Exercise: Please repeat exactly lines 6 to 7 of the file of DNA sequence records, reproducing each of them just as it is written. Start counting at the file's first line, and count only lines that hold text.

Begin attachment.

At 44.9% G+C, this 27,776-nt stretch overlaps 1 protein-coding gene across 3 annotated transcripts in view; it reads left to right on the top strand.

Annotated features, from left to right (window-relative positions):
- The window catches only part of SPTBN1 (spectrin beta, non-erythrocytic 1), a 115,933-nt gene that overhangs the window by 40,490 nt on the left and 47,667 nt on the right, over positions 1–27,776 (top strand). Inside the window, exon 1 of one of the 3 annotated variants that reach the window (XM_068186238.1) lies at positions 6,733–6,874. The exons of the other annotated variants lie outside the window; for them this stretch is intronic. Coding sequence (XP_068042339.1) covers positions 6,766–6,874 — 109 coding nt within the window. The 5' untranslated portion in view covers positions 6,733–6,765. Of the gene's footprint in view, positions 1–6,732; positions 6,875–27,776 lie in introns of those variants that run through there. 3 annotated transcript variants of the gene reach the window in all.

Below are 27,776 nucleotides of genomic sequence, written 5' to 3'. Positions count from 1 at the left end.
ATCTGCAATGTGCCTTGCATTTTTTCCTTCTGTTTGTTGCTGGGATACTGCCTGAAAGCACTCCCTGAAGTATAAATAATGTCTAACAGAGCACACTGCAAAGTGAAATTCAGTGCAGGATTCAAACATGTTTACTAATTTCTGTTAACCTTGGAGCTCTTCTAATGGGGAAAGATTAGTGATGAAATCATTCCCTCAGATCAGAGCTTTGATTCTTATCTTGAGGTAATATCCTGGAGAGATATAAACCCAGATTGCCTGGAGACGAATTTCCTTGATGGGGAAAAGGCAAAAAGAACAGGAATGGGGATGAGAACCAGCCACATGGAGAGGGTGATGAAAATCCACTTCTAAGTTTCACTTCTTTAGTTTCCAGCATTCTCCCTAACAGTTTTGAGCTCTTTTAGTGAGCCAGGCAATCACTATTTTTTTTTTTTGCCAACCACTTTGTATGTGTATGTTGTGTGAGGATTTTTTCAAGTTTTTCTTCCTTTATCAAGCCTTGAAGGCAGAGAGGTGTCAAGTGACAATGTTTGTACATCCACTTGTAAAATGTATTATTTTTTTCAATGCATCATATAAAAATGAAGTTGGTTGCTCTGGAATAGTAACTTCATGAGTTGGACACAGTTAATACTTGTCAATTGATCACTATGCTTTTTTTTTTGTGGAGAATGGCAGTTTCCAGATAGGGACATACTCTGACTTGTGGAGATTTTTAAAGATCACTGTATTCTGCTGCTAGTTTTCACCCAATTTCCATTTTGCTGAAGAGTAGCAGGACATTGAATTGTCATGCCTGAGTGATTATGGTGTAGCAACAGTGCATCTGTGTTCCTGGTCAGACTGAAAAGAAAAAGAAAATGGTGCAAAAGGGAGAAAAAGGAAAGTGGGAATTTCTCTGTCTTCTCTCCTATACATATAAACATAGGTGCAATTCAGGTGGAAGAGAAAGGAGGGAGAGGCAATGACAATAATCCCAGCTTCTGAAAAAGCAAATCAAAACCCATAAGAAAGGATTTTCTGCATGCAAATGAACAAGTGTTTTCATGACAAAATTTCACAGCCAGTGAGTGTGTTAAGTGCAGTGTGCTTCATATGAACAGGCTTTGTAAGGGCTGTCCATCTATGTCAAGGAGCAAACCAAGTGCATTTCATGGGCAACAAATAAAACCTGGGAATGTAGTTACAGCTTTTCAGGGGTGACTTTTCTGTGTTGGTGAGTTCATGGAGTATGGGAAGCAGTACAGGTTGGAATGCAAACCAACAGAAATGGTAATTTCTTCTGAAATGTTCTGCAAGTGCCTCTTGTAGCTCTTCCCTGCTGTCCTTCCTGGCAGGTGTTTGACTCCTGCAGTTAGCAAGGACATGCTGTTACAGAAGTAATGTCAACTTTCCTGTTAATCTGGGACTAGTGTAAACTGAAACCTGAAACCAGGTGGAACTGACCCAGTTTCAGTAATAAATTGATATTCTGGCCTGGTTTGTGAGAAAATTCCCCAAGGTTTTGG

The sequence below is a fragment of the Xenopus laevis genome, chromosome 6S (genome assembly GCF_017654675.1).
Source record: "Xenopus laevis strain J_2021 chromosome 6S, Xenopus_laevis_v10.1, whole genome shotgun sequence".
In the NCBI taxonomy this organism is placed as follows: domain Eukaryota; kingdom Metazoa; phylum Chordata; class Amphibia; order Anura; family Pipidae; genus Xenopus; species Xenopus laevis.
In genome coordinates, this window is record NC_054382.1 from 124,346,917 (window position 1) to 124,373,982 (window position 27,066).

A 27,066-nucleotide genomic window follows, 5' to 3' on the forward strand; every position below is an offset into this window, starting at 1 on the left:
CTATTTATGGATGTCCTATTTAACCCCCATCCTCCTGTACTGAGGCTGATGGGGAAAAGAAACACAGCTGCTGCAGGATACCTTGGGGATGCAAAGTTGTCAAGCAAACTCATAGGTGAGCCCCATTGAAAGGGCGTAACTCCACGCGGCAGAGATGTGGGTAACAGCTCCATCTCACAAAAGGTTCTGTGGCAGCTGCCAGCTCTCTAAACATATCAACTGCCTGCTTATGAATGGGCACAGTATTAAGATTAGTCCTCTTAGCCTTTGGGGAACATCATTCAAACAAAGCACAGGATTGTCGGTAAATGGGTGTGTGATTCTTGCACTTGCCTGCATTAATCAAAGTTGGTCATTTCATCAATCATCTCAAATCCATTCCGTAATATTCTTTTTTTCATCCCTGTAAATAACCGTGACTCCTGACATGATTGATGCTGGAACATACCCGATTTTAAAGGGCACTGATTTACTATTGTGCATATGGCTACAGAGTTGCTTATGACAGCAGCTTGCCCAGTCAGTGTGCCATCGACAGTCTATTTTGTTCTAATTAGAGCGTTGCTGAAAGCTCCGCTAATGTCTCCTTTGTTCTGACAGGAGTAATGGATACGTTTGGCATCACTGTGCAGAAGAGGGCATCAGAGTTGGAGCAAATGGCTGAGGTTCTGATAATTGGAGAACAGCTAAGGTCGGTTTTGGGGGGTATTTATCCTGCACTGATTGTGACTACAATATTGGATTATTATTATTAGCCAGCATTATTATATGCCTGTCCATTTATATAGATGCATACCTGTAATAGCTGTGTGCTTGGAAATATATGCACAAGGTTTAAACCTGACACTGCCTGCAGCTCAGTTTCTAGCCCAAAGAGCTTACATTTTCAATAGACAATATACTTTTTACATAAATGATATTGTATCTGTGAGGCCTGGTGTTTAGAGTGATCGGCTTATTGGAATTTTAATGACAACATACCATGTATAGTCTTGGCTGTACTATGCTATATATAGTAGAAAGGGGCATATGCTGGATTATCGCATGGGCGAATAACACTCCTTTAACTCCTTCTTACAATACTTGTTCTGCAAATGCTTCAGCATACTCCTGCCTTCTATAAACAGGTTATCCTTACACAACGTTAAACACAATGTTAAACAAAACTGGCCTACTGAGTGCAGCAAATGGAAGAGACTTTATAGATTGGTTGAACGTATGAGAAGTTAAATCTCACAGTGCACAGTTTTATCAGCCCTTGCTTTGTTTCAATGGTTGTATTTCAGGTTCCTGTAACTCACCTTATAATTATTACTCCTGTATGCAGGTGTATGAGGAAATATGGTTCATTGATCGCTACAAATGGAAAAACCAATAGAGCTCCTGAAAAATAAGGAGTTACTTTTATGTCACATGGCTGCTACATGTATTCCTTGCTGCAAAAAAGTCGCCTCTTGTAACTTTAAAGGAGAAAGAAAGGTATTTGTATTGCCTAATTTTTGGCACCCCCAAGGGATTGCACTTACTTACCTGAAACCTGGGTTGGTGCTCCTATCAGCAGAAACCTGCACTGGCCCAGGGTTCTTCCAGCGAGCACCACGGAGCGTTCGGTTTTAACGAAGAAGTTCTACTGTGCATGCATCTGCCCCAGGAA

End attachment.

The sequence below is a fragment of the Xenopus laevis genome, chromosome 6S (genome assembly GCF_017654675.1).
Source record: "Xenopus laevis strain J_2021 chromosome 6S, Xenopus_laevis_v10.1, whole genome shotgun sequence".